Steven Spielberg: I 'was put on this earth to' tell story of the Holocaust

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By Ree Hines

Steven Spielberg may be best known for some of the biggest blockbusters to ever hit the big screen, including "Jaws," "Close Encounters of the Third Kind," "ET," "Jurassic Park" and the "Indiana Jones" franchise, but directing those iconic films isn't what he considers his true calling.

As he recently explained to Maria Shriver during an interview for TODAY, it's the work he launched after another one of his big screen hits, 1993's "Schindler's List," that's come to mean the most to him.

"This is something that I was put on this earth to do — not just to make movies, but to tell this truth to people, especially young people," Spielberg said of the USC Shoah Foundation, a nonprofit organization he founded shortly after producing the Oscar-winning "Schindler's List," which he funded with proceeds from the film.

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The group's aim is to "overcome prejudice, intolerance and bigotry" through the use of "a visual history," and that's where Spielberg's movie-making talents come in to it. Over the last 20 years, The USC Shoah Foundation has filmed interviews with 52,000 survivors of the Holocaust and genocides in Nanjing and Rwanda.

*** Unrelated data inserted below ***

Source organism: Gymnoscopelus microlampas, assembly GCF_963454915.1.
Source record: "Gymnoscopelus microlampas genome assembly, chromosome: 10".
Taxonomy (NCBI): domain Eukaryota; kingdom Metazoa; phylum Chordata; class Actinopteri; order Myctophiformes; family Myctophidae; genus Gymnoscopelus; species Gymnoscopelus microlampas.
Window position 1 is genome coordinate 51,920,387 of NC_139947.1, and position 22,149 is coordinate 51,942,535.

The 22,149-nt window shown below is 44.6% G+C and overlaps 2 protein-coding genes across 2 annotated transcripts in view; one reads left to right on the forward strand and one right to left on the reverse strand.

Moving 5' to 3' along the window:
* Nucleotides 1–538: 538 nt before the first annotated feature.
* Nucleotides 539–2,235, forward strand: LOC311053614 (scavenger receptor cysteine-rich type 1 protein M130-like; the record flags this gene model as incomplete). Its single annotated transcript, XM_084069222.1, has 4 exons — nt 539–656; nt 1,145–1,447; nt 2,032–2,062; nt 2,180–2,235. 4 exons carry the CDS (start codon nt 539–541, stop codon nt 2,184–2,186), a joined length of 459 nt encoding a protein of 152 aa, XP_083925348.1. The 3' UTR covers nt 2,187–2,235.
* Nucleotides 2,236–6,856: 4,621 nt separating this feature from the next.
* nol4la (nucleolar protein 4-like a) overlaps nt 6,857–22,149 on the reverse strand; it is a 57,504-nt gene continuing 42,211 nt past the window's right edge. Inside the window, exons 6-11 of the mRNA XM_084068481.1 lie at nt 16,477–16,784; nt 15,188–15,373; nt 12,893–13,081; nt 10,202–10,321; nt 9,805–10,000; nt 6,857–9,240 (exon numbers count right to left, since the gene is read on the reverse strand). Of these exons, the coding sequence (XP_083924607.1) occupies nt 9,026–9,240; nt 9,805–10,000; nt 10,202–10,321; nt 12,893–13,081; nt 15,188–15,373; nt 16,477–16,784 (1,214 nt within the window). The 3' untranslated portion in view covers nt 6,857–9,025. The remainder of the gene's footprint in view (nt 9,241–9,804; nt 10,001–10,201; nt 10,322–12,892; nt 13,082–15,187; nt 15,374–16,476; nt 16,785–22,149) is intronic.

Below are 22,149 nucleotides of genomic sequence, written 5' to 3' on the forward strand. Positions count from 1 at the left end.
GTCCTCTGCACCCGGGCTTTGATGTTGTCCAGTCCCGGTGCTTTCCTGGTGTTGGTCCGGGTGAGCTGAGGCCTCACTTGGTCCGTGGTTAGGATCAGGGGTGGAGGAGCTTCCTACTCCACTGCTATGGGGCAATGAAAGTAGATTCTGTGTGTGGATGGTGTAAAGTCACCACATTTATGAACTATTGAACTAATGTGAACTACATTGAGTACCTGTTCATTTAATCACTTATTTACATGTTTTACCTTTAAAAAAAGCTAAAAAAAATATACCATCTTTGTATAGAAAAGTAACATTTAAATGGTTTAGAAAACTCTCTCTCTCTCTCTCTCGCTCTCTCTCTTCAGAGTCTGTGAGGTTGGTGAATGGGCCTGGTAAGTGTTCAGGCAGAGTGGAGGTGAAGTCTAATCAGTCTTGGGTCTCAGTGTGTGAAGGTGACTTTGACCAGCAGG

"This could've been me if I had been born at a different time and place," Spielberg said of the horrors retold in those first-hand accounts. "And this could happen again."

Which is why this work is so important to him, and it's why the organization has launched IWitness, a program that uses the videos to education young people.

"This is inspiring students not only to listen to the past, but act for their own future," Stephen Smith, executive director of the Shoah Foundation, told TODAY.

Among those who shared their stories toward that goal is Celina Biniaz, who was just 13 years old when she was sent to Auschwitz. She was the youngest girl on Schindler's list. 

"Oskar Schindler gave me life, so he saved my life," she told TODAY of the man who saved more than 1,200 Jews from concentration camps by employing them in his factories. "But Steven Spielberg gave me a voice. So in a way, he's my second Schindler."

"Well that's beautiful," Spielberg said when he leaned of Biniaz's comment.

It's clear he's touched by the sentiments and stories from all of those who've contributed.

"I feel like I have 52,000 grandparents that I never knew I had," he said.

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